Seated cross-legged on the floor, burning the mid-night lamp, I'm engrossed in giving the last finishing touches to my work. As I rise to appreciate it from a distance, my body aches and every bone in my back, neck seems to be thankful that I'm done with this ordeal. The pain is however easily forgotten with the satisfaction of having put away a completed assignment into the portfolio.
Thus, as a student of art,I'd realised it very early on that Art is not as much fun all the way, as I'd imagined. It is painstaking, requires a lot of patience and does not promise hefty paychecks easily.
However this understanding had also heightened my respect and appreciation for the folk artists of India.
We sit in luxurious homes on comfortable chairs with our easels prepped with all the tools possible but a traditional rural artist has nothing of the sort. Its just his passion that keeps his brush moving, dedicatedly filling in the minute and intricate details of each fantastic painting. Each painting a finer masterpiece than before!
Giving him company, learning from his experience, drawing from his inspiration, teaching one another are his other family members, the children and the aged, who hone their own art as well with equal competance.This very art for which they all toil, sadly however, does not give them much in return. They are blessed with an abundance of talent but why does wealth elude them?
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Patta (cloth)- Chitra (paintings) based on Hindu mythological stories mainly depict tales of Lord Vishnu or Lord JaganNath (an incarnation of Lord Krishna). The style of painting is narrative, painted in bold, clean and sharp angular lines. The background on which the figures are represented is dilineated with profuse flowers and foliage mostly painted in a red colour. Every painting is finished with a highly decorative border or couple of borders in varying thickness.
The flag bearers of centuries old traditional PattaChitra Kala, manage a living on measly sums of money made from the sales of their paintings. Scores of these exquisite scroll paintings are sold in the cities and this has now become a popular art form here while the artisans that made them continue to live in a very neglected state. Raghurajpur has been declared as a Heritage Crafts Village but how many of the traditional painters or Chitrakaras have directly benefited from this, monetraily? Has it helped better their lifestyle?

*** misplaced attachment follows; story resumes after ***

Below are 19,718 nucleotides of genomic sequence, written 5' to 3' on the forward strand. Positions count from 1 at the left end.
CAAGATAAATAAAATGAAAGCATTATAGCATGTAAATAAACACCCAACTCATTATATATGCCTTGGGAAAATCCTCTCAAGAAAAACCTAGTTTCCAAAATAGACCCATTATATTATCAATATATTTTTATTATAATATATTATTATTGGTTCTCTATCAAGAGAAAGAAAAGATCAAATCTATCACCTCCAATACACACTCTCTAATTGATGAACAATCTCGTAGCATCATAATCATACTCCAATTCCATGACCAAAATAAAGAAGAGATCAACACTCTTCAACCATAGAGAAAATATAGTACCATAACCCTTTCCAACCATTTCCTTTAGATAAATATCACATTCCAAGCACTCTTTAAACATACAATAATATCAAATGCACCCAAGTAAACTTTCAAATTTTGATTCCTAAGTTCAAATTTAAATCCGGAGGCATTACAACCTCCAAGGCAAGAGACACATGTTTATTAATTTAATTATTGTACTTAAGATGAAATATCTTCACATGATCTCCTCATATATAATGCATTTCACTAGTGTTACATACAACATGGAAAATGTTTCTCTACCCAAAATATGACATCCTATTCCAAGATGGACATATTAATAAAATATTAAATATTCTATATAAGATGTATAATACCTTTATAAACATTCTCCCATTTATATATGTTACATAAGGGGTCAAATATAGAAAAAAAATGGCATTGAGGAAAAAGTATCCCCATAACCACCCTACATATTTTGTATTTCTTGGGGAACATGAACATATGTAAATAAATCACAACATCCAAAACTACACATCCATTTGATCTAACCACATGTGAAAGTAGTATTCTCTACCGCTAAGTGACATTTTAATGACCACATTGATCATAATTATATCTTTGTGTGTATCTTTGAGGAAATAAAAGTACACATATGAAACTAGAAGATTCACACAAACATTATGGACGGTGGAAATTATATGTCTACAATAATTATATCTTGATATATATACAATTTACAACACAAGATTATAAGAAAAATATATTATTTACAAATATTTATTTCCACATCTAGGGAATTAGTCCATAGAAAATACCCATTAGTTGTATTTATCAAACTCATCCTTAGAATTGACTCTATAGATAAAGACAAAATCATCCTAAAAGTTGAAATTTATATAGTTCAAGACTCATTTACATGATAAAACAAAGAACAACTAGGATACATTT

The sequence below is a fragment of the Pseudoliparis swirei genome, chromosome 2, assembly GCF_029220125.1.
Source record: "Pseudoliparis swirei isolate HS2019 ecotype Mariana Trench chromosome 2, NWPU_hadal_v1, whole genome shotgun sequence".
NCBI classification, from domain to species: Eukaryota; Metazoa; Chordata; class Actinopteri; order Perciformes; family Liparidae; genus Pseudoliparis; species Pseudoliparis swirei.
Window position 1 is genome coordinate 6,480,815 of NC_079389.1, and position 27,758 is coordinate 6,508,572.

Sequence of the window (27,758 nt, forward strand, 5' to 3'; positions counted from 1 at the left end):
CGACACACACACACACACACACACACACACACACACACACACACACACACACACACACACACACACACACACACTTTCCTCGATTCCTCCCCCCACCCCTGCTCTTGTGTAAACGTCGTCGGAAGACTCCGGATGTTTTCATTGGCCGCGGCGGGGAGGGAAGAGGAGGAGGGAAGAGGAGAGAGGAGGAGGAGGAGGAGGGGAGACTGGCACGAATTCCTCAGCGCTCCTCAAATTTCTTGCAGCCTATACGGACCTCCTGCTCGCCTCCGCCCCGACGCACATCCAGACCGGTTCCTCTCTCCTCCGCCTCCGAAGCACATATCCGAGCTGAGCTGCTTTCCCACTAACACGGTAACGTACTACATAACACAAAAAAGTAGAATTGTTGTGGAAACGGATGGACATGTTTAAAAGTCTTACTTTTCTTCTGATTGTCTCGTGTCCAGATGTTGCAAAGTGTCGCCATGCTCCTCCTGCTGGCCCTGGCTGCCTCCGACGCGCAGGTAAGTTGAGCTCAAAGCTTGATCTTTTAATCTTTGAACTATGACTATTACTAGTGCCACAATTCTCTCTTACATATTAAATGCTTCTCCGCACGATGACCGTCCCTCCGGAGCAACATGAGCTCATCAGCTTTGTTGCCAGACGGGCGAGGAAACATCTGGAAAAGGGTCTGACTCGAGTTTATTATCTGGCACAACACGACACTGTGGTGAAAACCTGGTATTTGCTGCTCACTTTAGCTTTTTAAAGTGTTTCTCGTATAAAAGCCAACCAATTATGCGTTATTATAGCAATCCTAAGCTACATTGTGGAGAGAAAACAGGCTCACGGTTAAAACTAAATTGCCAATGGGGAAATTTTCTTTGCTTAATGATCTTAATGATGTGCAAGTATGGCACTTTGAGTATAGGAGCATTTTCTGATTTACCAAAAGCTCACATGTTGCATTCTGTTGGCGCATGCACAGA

Primarily as an artist myself, I can feel one with the PattaChitra artists where the right to appropriate appreciation and recognition is concerned. It is very difficult to imagine being paid in peanuts after hours of back-breaking and squinting at the detailed drawings, when the output is so fantastic. When I look at how other countries from around the world are preserving and promoting their traditional art and artists, I feel ashamed that our treasure trove has not yet been given its due pedestal.
As an Art Curator I have always supported the cause of our tribal and folk artists from the different rural pockets of our culturally rich country. I have supported the tribal artists of Nagaland in the past and am now presently working on an Art initiative for the artists in J&K. The project DO RIGHT has all my support and I will be promoting this cause from my FB page https://www.facebook.com/BINGKArtCurators.
I also intend to strive to bring about a change in the trends of how gallerists operate. IndiChange needs me! That's what I was told and I therefore endeavour to be the lynchpin between the artist and his patron, by giving them a direct connect. I'm a big believer of Karma and I know what goes, comes right around and back!
I therefore now call upon the generosity of all our Art lovers and Art connoisures to support and encourage this particular form of Folk Art- PattaChitra Kala by purchasing and promoting the works of the artists from Raghurajpur in Orissa.
It is time to #DORIGHT, do our duty, give the artists what they deserve and if possible, more!